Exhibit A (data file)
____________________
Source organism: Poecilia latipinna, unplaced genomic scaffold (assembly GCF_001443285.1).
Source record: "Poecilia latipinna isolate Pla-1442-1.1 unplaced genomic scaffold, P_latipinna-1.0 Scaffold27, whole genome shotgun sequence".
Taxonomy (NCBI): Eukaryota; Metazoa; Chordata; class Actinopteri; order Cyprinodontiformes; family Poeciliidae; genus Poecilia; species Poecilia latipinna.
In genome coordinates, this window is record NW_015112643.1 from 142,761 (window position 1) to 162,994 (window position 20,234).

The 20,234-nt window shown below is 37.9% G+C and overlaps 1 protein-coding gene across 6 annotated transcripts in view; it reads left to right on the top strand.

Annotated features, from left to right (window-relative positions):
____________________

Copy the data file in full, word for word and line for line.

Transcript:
Source organism: Poecilia latipinna, unplaced genomic scaffold (assembly GCF_001443285.1).
Source record: "Poecilia latipinna isolate Pla-1442-1.1 unplaced genomic scaffold, P_latipinna-1.0 Scaffold27, whole genome shotgun sequence".
Taxonomy (NCBI): Eukaryota; Metazoa; Chordata; class Actinopteri; order Cyprinodontiformes; family Poeciliidae; genus Poecilia; species Poecilia latipinna.
In genome coordinates, this window is record NW_015112643.1 from 142,761 (window position 1) to 162,994 (window position 20,234).

The 20,234-nt window shown below is 37.9% G+C and overlaps 1 protein-coding gene across 6 annotated transcripts in view; it reads left to right on the top strand.

Annotated features, from left to right (window-relative positions):